The honey bee hive produces a number of products that are useful to man. The first is, of course, honey. We know from cave paintings that men have been taking honey from bees for at least seven thousand years. Rita gave a presentation on the products of the bee hive to an interested group at the Collierville, Tennessee library. The next product of the bee hive is beeswax, which is the material from which the comb is made. Beeswax is secreted by glands on the underside of the young bees’ abdomens. Beeswax has been used extensively by man. High quality beeswax candles have always been a church tradition. Beeswax strengthens thread for sewing and bowstrings for archery. Beeswax was used extensively aboard ships, especially as a lubricant. Mixed with other waxes and oils, beeswax can be converted into many products from furniture polish, to boot and saddle conditioner, to lip gloss and hand lotions. Bee pollen is a high-protein hive product eaten as a food that contains vitamins and minerals. Propolis is the antibacterial and antifungal bee glue that honey bees make from the saps and gums of trees. It is harvested from the bee hive to produce medicines for man. Antonio Stradivari used propolis in the late 1600s when he built violins. Royal jelly is collected from the queen bee cells and is eaten by humans. This food of the queen bee is collected in tiny amounts, mostly in China. Almost none is collected in the United States. The products of the bee hive are sources of hundreds of items used by man.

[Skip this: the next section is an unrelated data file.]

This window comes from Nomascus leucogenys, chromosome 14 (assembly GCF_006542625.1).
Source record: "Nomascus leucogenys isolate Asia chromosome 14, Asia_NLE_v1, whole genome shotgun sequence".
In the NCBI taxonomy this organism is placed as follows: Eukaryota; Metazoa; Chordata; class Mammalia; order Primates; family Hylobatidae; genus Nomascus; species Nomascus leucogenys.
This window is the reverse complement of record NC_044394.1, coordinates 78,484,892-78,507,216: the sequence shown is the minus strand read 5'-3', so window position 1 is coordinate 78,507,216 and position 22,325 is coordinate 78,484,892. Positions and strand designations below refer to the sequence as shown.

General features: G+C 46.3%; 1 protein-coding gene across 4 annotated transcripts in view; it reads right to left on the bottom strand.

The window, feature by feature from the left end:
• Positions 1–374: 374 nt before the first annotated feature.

Today’s picture is button bush, a shrub which thrives in the Arkansas Delta at the water’s edge. Button bush has an open, unprotected flower, which attracts a number of insect species. Click on the picture to see a honey bee sharing a button bush flower with a butterfly. A tiny solitary bee rests nearby.